Last year the graphics chip industry shipped over 44 million high-end AIBs, about 54% of the total discrete shipments and 23% of the total desktop, for a total of 44.5 million AIBs.
There aren't 44 million game enthusiasts in the world, and they would have to be very enthusiastic to buy a new high-end AIB every year, wouldn't they? So we looked at the categories and applied our magic slide rule to the numbers, and came up with the following model.
You can find yourself in this list if you have a high-end AIB. I place myself in the Serious category. I love PC computer games (never really could master those console controllers, just not enough vernier for me), and I play a couple of hours whenever I can. Now, would I buy a high-end AIB for that duty load? Yes, in a heartbeat, and most of my friends (many of them reading this) are in the same category and would do the same thing. We'll use our systems most of the time for the same things other information workers do, but when there is that opportunity to unwind and have a little fun, we want the best. You could say that places me in the Connoisseur category and I wouldn't argue with that except I tend to think of connoisseurs as being a bit dilletante-ish, and I have to work for a living, to support my expensive habits.
So whereas the mod'ers get all the headlines, they are but the tip of the iceberg, so to speak.
And yes, of course, you can move the percentages around in the model or even collapse some of the categories into onelet's not argue how many angels on the head of a pin, but rather understand the nature of the buyers of 44.5 million AIBs with an ASP of $350 making a $15.5 billion dollar market per year! And if you want to have fun with numbers, just apply that ASP (or any ASP of your choosing) to those category numbers.
The market is even bigger when you add in the games. I, Mr. Serious, buy one or two a year (yeah, and I get given a lot too, but they are not all interesting to me). My last purchase was $49 for "Chaos Theory" (which, BTW, came on a DVD, that's how big the textures files and shader programs were). Part of it is research, and most of it is fun.
We think the Serious, Casual, and Connoisseur users buy an average of 2.5 games a year for $75. They also buy other gear to support their habit. So high-end AIBs are the catalysts for a big, big market. The gamers, whatever category they fit into, go to the store (physical or virtual) looking for either a game or an AIB, and once there, they usually come home with at least one additional thing.
So that's what we're doing this week up on Mt. Tiburon and down in L.A. we're playing with the numbers. We just finished our quarterly count of graphics chips, and if you don't get that report you're missing some juicy stuff, not the least of which is the predictive aspect of what the next quarter's PC volume will be like.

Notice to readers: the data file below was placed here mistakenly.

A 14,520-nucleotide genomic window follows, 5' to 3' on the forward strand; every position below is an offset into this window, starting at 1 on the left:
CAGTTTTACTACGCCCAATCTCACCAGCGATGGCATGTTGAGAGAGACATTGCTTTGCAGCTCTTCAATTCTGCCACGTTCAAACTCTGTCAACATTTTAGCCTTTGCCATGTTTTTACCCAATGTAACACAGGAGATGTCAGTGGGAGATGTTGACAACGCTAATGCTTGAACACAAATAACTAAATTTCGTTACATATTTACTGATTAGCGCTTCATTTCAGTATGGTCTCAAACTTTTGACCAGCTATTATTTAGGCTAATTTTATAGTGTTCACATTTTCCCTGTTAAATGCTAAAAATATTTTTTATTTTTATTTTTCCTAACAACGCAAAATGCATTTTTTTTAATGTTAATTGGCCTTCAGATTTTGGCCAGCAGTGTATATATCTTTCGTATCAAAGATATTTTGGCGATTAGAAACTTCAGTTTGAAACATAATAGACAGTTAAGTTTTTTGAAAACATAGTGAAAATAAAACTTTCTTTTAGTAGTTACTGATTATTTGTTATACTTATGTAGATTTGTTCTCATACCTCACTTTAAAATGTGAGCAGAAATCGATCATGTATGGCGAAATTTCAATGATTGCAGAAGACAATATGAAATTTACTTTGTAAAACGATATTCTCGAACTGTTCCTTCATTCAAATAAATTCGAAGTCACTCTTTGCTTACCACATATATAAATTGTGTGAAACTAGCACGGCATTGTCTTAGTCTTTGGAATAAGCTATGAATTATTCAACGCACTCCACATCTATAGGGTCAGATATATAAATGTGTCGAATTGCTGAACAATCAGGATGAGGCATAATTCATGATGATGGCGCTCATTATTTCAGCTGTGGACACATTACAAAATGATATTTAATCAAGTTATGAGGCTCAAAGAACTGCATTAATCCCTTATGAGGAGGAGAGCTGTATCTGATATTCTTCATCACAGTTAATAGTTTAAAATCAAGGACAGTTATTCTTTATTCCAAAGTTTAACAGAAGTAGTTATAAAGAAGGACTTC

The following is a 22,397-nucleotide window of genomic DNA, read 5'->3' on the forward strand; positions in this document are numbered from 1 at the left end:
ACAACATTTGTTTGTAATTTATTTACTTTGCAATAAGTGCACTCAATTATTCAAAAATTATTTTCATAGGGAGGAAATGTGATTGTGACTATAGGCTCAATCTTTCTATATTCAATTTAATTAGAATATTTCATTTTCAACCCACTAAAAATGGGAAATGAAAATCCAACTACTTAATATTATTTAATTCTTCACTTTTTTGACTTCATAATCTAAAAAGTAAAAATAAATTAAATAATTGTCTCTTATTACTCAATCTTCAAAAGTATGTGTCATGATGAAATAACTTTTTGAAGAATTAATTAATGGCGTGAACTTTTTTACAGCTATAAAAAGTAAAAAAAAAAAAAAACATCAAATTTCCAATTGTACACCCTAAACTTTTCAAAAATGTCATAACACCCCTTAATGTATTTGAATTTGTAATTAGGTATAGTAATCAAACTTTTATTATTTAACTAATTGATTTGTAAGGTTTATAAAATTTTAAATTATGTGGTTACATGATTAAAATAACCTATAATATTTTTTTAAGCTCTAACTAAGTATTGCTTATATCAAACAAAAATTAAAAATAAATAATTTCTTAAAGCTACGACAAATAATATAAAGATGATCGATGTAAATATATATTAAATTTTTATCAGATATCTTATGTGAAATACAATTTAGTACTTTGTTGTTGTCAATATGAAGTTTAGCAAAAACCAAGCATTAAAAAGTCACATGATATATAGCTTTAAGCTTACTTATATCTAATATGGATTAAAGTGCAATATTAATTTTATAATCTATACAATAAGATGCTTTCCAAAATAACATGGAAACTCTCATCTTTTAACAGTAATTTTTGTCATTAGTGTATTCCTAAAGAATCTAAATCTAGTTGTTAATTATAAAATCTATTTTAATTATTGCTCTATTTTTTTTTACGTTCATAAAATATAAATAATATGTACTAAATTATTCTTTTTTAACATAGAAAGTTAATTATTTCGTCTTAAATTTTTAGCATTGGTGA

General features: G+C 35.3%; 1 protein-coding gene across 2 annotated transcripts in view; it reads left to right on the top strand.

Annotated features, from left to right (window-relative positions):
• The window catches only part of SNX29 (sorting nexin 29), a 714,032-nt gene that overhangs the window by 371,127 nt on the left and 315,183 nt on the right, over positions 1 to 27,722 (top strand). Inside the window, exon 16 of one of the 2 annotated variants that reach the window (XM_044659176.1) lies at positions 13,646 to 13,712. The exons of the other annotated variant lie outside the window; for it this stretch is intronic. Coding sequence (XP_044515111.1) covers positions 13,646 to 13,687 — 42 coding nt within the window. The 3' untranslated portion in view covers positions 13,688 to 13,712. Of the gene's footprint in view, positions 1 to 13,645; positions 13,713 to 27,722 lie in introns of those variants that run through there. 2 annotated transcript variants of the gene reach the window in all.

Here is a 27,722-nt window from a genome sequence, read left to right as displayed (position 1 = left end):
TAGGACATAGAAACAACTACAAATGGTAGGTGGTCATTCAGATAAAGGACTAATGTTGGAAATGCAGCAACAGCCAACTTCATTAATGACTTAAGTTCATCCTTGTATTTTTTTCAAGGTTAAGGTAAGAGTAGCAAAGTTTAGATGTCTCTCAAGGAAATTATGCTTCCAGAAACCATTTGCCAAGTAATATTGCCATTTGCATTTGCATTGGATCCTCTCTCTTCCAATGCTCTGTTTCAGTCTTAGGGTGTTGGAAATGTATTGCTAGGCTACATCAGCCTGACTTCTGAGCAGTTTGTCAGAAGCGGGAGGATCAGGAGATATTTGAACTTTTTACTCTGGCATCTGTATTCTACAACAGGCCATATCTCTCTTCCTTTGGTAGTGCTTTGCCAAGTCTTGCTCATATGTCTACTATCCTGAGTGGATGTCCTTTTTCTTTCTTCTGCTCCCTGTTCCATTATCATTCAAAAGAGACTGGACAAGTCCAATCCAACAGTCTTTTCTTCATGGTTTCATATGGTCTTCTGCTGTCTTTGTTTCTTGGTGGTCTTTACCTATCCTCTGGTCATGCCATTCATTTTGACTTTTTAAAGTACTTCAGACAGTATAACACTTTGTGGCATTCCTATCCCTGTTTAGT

We've just finished our DCC report, which looks at where some of these high-end AIBs go. Next up will be the Workstation Report, and then we'll have a pretty complete picture of the graphics market.
And speaking of numbers, if you look at reports of PC shipments you'll notice PC shipments worldwide rose 14.7% in 2004 to 177.5 million units according to IDC, while rival firm Gartner reported an 11.8% increase in PC unit shipments to 189 million, or 183.3 million for an average.
And we reported that 239 million graphics thingies shipped in 2004a difference of 55.8 units or 23%.
One of the reasons for the difference is where the measurement is made. We use our data to make a forward-looking reportwe start at the front end of the process, whereas the PC counting firms start at the back end of the process, so if there's any growth in the market, we're about a quarter ahead of them and that accounts for some of the difference.
The other thing, or things, is we get it all; they only get PCsfinished goods. We get:
Aftermarket sales of AIBs
Double load of IGCs and AIBs with one-size-fits-all motherboards
Industrial and military systems
Other platforms (e.g., POS, kiosks) and "misc."
So are high-end AIBs just for games?
Yeah, kinda. They get into some other things, toosome military systems like Quantum3D makes and the big sim systems E&S and SGI make. A few find their way into high-end medical systems and some photo layout systems, and odds and ends that not even JPR tracks. But the majority of the high-end AIBs are used for games, just not exclusively for games, and that's the key point here. Yes, high-end AIBs are used for games, but those of us who buy them for games also use them when we're doing other work.